Q: I have a friend who has a tenant who refuses to pay the rent. The tenant offered to move if my friend gave him $7,000. My friend, in desperation, agreed, but the tenant changed his mind. My friend has consulted lawyers but has been told tenants' rights are so strong that there is nothing he can do. Any advice?
Landlords attorney James McKinley replies: Your friend has been given bad advice. A landlord should never agree to pay a tenant to vacate the property. This agreement could have been binding on your friend, which would have required him to pay the tenant to vacate; in addition, your friend would have waived any claim for rent.
However, because the tenant changed his mind, and apparently nothing was put in writing, it appears that no agreement was reached. Your friend should immediately serve a three-day notice to pay rent or quit for all rent currently owed. Make sure your friend is asking only for rent, and not late charges. Also, please remember, all three-day notices to pay rent or quit are required to include the landlord's name, address for delivery of rent, office hours for personal delivery of rent, and phone number.
An attorney familiar with landlord/tenant law can provide a proper notice form, or prepare the notice for your friend. Your friend must attempt to personally deliver the notice to his tenant, but if the tenant is not home, he can serve the notice by taping it to the door and mailing the notice using first class mail to the tenant.
After the three-day notice to pay rent or quit is served, the tenant has three days to pay. Start counting the days from the day after the notice is served. If the third day falls on a weekend or court holiday, the tenant will have until the next business day to pay the rent. If the tenant does not pay within the three-day notice period, the next step is to file an unlawful detainer action. The unlawful detainer, or eviction, action is the fastest way for a landlord to recover possession of real property. Your friend should definitely retain an attorney experienced in unlawful detainers to handle this matter.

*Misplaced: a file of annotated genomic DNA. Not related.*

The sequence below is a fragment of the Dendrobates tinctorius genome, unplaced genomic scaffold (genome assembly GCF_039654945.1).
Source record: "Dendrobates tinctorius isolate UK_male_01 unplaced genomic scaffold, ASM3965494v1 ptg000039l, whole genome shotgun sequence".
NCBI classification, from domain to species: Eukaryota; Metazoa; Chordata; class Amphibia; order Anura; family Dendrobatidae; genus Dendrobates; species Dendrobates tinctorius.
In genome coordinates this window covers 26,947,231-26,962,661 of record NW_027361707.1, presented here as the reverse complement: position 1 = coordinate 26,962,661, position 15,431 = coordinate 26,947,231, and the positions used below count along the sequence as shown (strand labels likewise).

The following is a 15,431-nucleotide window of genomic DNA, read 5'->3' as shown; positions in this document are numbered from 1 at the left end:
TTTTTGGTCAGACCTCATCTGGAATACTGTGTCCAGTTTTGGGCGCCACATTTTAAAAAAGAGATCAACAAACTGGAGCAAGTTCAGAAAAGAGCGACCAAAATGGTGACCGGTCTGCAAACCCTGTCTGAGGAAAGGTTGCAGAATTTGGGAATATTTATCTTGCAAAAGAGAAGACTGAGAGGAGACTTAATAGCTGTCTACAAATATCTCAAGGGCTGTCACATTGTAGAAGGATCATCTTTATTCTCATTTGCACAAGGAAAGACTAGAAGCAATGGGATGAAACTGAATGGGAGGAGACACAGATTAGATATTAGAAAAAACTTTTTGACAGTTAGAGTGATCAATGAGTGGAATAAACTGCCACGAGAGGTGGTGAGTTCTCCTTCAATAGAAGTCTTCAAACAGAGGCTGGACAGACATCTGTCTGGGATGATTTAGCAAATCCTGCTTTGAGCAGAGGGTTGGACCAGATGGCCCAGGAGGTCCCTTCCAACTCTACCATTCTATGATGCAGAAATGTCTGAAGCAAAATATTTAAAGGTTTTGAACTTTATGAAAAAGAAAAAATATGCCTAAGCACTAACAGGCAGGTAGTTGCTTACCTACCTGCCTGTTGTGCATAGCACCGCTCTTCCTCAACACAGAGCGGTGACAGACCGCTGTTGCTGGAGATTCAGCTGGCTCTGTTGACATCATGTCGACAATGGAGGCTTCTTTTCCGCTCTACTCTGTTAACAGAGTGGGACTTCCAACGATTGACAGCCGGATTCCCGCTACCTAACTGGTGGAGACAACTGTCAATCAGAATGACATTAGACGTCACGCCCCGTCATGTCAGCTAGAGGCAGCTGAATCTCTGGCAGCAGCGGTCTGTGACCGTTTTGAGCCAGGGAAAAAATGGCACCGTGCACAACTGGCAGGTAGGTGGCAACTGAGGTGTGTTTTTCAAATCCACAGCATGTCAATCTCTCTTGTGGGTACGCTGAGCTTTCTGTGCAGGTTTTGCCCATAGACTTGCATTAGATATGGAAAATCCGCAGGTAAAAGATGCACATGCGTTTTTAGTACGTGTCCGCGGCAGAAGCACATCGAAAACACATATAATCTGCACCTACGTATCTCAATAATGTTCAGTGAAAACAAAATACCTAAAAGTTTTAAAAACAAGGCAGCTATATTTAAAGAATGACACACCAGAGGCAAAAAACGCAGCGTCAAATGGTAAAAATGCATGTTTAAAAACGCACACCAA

Tenants attorney Steven Kellman replies: This is a great example of how myths are perpetuated and are then acted upon to great damage. The idea that tenants have too many rights and cannot be evicted is simply untrue.
The truth is that both landlords and tenants have rights that can be lost by improper action, lack of action or misinformation. Here, the lack of proper action could have cost your friend plenty.
James is right when he says that nonpayment of rent, even in rent-controlled areas, could bring about a relatively swift eviction. The complexity of the notice requirements James shares with us is a reminder that a landlord should seek legal advice before commencing legal action. Also, a landlord should get advice before making significant agreements with a tenant.
Many tenants also act under misunderstandings of the law and get in trouble. For example, this tenant believed in the myth that he cannot be easily evicted and has demanded a lot of money to move. A knowledgeable landlord would have simply handed the case to an attorney and the eviction proceedings would have begun. In this case, the combination of a landlord and a tenant who both did not know their rights and duties under the law sent their case spinning into strange lands. Fortunately, it appears that no agreement was finalized so an eviction could commence. The authors are property manager Robert Griswold and attorneys Steven R. Kellman, director of the Tenants' Legal Center, and James McKinley, of Moffitt & Associates, a law firm that represents landlords. Send questions to Rental Roundtable, 5703 Oberlin Drive, Suite 300, San Diego, CA 92121-1743, or by e-mail to email@example.com.